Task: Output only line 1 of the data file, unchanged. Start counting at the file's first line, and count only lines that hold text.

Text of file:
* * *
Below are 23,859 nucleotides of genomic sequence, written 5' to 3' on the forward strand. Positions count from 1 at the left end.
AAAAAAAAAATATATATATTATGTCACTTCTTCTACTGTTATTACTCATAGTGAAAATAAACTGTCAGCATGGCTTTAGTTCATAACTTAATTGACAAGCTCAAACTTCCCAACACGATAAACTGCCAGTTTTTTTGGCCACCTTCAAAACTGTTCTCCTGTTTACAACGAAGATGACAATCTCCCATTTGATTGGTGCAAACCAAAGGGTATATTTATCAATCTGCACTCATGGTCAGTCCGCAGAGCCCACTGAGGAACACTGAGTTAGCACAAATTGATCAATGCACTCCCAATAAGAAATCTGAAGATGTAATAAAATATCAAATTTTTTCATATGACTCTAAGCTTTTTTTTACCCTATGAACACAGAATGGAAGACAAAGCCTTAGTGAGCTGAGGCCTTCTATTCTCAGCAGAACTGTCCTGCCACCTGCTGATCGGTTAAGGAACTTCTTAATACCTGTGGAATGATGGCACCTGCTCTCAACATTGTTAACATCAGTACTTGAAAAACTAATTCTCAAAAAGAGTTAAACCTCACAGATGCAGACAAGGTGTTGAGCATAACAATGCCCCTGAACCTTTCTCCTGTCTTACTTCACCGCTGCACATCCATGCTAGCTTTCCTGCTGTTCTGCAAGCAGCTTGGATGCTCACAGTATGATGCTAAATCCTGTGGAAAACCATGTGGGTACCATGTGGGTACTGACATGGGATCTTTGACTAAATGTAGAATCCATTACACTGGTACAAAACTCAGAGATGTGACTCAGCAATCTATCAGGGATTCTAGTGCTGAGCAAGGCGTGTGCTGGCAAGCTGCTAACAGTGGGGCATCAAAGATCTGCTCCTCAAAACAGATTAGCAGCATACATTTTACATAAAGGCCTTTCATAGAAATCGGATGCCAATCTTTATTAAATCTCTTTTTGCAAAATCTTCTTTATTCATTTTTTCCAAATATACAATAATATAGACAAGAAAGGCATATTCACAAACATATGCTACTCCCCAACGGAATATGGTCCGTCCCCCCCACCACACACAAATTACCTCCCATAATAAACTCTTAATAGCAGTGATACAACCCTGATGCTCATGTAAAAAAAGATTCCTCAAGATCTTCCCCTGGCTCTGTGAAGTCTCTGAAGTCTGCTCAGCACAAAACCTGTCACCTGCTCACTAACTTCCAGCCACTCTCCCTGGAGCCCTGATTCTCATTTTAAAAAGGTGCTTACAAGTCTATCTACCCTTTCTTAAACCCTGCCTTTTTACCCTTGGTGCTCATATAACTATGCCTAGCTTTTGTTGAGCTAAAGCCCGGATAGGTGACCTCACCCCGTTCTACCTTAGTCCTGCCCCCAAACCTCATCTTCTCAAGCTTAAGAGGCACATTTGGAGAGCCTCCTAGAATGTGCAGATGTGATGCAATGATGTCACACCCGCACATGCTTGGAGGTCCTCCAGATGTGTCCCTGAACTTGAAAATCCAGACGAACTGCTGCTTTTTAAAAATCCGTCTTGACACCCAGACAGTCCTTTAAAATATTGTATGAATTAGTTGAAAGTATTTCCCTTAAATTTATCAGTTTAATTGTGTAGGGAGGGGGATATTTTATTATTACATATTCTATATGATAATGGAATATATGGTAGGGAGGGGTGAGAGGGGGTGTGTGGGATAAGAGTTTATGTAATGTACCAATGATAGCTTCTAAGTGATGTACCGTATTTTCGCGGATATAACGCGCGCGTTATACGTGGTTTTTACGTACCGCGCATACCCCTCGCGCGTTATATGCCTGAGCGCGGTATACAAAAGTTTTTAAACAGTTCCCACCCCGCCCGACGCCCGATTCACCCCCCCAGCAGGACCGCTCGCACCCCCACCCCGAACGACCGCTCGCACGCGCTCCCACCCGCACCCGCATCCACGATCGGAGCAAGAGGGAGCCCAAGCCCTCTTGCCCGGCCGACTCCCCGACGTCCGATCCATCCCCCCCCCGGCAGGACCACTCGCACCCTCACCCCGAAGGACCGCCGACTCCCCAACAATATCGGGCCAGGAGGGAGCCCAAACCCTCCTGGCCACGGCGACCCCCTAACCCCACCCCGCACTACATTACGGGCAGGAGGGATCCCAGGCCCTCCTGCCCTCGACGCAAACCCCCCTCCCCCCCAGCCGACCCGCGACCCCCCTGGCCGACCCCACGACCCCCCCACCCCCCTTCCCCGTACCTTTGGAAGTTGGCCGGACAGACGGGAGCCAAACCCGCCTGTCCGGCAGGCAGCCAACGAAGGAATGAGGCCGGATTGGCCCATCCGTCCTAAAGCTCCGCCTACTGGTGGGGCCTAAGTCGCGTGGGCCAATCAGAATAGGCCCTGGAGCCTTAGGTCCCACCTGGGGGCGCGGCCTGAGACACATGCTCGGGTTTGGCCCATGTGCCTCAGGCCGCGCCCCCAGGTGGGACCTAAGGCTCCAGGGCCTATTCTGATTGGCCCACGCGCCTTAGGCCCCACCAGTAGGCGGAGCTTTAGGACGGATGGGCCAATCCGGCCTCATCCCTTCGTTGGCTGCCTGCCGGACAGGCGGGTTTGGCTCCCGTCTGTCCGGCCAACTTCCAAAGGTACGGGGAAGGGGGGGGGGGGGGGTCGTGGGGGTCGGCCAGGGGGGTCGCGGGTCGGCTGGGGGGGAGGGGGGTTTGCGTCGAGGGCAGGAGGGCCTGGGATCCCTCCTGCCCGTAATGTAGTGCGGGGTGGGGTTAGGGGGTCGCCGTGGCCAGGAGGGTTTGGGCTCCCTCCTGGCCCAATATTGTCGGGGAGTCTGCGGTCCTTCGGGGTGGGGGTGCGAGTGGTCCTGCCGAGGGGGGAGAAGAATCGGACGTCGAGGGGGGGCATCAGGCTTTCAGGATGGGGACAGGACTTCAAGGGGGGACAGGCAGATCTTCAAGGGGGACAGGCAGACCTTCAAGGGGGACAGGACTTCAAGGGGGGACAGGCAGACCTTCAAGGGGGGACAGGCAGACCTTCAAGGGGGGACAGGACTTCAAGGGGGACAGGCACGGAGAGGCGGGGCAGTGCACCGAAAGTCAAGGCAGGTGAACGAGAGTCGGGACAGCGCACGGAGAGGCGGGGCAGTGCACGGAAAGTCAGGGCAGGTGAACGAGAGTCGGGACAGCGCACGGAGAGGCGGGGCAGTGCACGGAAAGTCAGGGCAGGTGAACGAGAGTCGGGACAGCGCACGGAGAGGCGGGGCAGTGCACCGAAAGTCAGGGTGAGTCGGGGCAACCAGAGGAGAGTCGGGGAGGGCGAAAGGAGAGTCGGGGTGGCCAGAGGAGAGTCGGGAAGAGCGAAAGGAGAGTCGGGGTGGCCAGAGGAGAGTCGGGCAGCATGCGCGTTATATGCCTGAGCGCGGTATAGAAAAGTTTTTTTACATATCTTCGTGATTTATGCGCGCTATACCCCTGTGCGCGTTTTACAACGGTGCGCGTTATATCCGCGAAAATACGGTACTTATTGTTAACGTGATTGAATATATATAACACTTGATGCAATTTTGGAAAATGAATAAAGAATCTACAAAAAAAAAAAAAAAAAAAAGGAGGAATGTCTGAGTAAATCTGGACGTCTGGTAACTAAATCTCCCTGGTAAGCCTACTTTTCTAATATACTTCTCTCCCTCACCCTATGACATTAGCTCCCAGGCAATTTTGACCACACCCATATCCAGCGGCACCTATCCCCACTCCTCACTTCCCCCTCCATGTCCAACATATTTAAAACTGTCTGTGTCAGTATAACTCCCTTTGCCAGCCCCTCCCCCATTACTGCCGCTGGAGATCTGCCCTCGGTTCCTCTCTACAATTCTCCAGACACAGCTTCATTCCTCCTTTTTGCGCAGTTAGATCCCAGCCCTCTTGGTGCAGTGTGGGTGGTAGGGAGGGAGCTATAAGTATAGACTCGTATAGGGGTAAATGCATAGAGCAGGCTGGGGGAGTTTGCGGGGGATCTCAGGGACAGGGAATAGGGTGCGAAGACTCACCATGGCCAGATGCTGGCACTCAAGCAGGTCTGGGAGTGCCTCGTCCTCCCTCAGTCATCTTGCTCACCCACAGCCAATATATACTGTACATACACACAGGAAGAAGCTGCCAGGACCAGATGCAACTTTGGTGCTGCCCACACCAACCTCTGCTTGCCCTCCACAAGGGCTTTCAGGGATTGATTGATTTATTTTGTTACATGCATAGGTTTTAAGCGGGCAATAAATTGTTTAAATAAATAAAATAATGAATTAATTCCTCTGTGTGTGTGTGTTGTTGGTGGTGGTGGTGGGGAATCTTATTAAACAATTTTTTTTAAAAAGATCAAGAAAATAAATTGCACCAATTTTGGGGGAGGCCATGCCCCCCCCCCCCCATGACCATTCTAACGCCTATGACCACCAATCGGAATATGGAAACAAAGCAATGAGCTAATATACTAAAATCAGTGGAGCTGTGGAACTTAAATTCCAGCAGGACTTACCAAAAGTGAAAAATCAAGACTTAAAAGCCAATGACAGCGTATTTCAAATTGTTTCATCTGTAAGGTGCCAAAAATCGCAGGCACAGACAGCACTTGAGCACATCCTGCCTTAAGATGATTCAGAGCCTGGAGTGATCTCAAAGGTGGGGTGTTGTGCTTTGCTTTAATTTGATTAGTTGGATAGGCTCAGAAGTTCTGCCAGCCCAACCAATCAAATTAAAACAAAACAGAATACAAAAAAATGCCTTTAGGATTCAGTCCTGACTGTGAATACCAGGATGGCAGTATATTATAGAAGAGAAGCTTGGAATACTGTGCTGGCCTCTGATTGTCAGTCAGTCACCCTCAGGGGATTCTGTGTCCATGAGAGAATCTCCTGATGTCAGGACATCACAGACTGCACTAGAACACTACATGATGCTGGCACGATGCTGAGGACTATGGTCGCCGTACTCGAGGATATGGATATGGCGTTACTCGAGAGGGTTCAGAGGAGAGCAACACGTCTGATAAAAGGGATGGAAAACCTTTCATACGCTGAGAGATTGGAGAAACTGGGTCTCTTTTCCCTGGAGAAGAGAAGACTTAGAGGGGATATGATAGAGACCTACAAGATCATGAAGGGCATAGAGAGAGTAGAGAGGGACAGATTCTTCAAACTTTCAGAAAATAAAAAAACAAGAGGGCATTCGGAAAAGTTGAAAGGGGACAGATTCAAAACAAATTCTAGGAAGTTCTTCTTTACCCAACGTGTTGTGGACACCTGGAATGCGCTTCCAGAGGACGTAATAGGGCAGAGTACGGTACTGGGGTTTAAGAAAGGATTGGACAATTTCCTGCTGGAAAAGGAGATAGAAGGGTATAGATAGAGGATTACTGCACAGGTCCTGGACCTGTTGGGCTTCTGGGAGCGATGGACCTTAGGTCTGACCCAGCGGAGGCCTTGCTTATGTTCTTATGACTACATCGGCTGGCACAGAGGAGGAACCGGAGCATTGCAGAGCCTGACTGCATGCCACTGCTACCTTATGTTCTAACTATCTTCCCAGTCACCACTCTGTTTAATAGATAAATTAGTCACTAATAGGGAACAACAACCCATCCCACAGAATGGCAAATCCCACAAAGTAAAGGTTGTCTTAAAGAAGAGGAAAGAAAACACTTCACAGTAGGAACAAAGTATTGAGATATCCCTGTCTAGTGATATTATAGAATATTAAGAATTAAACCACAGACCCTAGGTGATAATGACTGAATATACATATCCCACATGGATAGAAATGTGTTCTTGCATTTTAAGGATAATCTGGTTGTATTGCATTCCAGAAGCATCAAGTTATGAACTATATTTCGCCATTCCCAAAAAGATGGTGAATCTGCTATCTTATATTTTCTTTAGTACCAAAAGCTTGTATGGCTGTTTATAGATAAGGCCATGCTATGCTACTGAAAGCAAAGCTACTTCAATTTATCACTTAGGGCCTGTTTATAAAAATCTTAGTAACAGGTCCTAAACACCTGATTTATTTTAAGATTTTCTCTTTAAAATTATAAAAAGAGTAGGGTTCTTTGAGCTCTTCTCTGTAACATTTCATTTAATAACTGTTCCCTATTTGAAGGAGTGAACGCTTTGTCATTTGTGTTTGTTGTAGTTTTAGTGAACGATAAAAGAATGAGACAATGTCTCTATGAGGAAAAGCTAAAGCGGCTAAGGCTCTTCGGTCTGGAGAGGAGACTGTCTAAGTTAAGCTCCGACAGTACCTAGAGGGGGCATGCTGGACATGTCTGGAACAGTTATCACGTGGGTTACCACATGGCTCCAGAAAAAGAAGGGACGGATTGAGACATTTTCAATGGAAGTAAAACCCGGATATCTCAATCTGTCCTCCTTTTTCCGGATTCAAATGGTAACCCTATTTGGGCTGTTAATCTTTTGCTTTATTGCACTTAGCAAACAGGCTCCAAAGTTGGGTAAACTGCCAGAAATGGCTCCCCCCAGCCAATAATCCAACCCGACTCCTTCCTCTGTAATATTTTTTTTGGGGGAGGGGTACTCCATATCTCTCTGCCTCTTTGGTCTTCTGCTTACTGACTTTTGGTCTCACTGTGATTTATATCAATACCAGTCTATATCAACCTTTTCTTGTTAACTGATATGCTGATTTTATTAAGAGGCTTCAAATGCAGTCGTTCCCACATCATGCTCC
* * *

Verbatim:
Below are 23,859 nucleotides of genomic sequence, written 5' to 3' on the forward strand. Positions count from 1 at the left end.